Last week my in-laws came up to visit the grandkids (and Wendy and me, too). One of the places we visited was the Granary Burying Ground.
Now, I don’t mean to brag, but I know burying grounds. My dad’s a preacher and when you grow up living near churches you grow up living near burying grounds. In fact, we even used a fancy, specialized word for them (“cemetery”) because “burying ground” just sounds primitive. I used to take my dog, Sandy, for walks through the cemetery behind one of my dad’s churches, but then somebody called my dad to complain that walking dogs in graveyards was disrespectful and that ended that. Continue reading Granary Burying Ground: Back in colonial days people really knew how to die!→
What the ever-loving, craptastic, holy heck! I’ve seen adults reprimand kids countless times before, but it wasn’t until yesterday morning that I finally noticed what jerks grown-ups are when they talk to kids.
It began in the library at about 8:00. I overheard a woman as she was tutoring three middle school kids. The tutor, her voice already dripping with disgust, sighed, “Open up your textbooks.” One of the guys, who looked particularly bleary-eyed and tired, was slow to react and the tutor said, “Is this how we’re going to start? Really?” She was exasperated already and the kids hadn’t even settled into their chairs. She began to drone out the text and asked the kids questions that had clearly been designed by the chairman of the board of a mattress company specifically to put people to sleep. Over the next half hour, she split her time between reading aloud from the textbook and complaining that the kids a) needed to keep all the chair legs on the floor, and b) needed to wake up and answer the questions she was sleep-reading from the book. Continue reading How we talk to kids→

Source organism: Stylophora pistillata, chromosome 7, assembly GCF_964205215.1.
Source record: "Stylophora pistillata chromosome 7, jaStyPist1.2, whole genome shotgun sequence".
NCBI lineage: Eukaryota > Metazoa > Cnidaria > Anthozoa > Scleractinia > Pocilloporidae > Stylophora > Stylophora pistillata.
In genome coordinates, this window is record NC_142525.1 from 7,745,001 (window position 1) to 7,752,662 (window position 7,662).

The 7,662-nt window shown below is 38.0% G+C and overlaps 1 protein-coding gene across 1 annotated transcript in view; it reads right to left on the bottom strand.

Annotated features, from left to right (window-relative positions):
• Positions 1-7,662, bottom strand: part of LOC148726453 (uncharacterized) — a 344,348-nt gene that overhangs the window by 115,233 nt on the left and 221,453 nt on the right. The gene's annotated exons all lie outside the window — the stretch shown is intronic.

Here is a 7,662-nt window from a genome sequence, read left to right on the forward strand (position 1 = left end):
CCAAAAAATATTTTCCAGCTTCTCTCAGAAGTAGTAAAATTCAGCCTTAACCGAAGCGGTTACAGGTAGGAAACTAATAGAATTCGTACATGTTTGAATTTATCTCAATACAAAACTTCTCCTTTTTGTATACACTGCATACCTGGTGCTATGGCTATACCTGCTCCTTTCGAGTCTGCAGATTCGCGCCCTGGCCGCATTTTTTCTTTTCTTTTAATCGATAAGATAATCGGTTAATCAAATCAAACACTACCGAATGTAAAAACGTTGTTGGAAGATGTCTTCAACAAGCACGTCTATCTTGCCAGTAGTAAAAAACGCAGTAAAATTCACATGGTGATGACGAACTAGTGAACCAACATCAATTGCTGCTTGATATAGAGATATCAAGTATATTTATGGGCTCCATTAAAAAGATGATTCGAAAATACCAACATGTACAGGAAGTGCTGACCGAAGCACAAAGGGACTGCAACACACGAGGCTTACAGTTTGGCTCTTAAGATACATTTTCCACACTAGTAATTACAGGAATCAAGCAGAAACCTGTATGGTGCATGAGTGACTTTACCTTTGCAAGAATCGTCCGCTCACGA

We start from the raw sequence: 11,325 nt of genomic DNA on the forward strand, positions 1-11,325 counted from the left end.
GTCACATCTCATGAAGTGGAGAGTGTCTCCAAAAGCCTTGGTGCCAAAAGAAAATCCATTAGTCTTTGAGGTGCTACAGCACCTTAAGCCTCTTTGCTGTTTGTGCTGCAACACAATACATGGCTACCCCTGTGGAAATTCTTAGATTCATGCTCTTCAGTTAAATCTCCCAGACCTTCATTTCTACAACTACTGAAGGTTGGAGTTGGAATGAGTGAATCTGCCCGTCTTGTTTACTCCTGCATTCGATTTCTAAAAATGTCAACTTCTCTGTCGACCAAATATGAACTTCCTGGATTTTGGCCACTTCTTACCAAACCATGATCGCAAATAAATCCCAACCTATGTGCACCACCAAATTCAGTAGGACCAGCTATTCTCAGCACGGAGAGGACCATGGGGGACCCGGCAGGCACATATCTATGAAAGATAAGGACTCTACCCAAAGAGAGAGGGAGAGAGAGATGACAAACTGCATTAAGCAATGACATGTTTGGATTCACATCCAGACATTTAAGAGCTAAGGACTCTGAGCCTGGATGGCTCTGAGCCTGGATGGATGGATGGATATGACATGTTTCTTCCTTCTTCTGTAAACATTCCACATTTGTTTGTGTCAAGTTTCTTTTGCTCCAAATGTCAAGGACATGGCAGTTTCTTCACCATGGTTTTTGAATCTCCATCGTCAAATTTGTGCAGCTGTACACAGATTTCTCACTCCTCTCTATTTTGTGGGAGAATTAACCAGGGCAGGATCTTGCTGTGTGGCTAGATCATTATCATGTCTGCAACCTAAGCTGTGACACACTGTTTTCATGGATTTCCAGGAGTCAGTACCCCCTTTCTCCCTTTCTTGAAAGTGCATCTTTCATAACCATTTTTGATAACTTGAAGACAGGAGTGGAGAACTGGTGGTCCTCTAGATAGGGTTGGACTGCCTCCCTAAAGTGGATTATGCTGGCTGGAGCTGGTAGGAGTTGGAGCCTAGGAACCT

I’m only a few chapters in so far, but I’m really enjoying reading Playful Parenting, by Lawrence Cohen. Cohen is a child psychologist and play therapist who lives in Brookline, MA. The basic premise so far is that play is children’s first language. We have actions before we have words and play is really just symbolic actions. He argues that without it, kids can feel as isolated as an adult might feel if no one ever spoke with them.
Apparently, Boston ranks 3rd (behind New York and Washington) among American cities with the smallest percentage of people commuting to work by car – and a particularly large proportion of people who walk. Much more info and brightly colored graphs after the link.
I’d like to enlighten you about the primary difference between a New England bluegrass band and a Tennessee bluegrass band. I first realized the need for this post when we went to Canobie Lake Park for Screamfest last weekend. In addition to screaming, Screamfest involved a bluegrass band. Thanks, Deliverance, for painting rollicking good music as the stuff of horror. (Before I proceed, let me be clear: the band at Screamfest was lively, the banjo player picked like a pro, and I don’t mean to impugn the skills of the musicians in any way.) Continue reading The primary difference between a New England bluegrass band and a Southern bluegrass band…→